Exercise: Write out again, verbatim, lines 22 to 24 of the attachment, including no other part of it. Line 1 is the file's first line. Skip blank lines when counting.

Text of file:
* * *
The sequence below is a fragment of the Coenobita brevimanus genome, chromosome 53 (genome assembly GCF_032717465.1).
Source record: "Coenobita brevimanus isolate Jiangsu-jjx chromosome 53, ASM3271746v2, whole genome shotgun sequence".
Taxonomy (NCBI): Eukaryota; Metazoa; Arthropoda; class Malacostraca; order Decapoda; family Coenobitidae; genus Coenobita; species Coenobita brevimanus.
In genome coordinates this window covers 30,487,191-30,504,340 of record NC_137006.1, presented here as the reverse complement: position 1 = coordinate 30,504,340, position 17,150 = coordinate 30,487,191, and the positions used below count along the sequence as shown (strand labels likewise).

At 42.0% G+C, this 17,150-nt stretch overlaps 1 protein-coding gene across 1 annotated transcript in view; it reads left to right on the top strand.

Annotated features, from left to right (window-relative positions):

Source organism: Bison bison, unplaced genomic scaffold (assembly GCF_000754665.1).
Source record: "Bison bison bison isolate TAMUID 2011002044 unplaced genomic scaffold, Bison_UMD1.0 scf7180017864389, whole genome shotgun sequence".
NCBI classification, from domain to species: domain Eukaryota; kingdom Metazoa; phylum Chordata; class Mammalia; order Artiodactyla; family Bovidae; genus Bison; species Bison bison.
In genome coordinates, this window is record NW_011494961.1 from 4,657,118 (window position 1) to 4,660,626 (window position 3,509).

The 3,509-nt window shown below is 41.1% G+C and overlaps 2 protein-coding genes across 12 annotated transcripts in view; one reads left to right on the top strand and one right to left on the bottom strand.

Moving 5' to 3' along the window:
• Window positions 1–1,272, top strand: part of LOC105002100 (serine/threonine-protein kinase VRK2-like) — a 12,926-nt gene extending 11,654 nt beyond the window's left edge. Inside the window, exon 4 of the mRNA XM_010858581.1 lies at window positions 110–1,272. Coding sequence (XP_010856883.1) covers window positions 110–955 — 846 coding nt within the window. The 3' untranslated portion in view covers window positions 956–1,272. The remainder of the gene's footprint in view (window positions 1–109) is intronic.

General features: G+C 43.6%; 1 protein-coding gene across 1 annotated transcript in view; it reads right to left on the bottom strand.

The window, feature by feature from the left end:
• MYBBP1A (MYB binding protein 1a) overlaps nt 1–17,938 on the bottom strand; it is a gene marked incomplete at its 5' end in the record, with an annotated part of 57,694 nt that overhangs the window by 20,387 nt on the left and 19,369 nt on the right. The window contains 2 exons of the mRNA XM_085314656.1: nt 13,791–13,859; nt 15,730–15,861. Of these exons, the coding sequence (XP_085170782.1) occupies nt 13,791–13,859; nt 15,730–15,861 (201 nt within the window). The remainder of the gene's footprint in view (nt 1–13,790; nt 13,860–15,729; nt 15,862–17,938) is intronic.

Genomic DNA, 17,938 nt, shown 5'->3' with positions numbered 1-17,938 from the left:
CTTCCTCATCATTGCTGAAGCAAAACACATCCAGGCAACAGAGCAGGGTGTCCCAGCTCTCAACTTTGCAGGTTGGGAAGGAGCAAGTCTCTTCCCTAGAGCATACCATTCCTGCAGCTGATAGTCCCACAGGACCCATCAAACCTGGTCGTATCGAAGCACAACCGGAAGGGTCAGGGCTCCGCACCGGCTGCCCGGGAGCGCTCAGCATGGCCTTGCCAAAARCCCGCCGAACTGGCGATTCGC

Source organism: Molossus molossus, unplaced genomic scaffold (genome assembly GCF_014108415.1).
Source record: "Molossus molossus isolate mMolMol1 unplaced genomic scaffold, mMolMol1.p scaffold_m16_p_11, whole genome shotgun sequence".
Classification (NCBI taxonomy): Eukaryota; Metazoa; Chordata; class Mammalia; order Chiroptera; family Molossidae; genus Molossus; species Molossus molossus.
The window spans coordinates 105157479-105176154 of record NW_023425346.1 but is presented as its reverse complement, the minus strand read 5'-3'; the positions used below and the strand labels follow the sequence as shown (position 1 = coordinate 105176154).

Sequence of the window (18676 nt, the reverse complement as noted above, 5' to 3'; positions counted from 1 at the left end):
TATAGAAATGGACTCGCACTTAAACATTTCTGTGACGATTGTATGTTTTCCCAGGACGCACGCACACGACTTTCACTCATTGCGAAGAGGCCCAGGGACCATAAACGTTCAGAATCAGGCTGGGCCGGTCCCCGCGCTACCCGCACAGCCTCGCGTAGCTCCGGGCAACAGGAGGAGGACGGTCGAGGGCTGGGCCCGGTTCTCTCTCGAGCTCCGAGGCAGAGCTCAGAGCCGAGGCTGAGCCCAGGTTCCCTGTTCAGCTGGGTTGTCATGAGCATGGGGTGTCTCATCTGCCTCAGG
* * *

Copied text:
The window spans coordinates 105157479-105176154 of record NW_023425346.1 but is presented as its reverse complement, the minus strand read 5'-3'; the positions used below and the strand labels follow the sequence as shown (position 1 = coordinate 105176154).

Sequence of the window (18676 nt, the reverse complement as noted above, 5' to 3'; positions counted from 1 at the left end):
TATAGAAATGGACTCGCACTTAAACATTTCTGTGACGATTGTATGTTTTCCCAGGACGCACGCACACGACTTTCACTCATTGCGAAGAGGCCCAGGGACCATAAACGTTCAGAATCAGGCTGGGCCGGTCCCCGCGCTACCCGCACAGCCTCGCGTAGCTCCGGGCAACAGGAGGAGGACGGTCGAGGGCTGGGCCCGGTTCTCTCTCGAGCTCCGAGGCAGAGCTCAGAGCCGAGGCTGAGCCCAGGTTCCCTGTTCAGCTGGGTTGTCATGAGCATGGGGTGTCTCATCTGCCTCAGG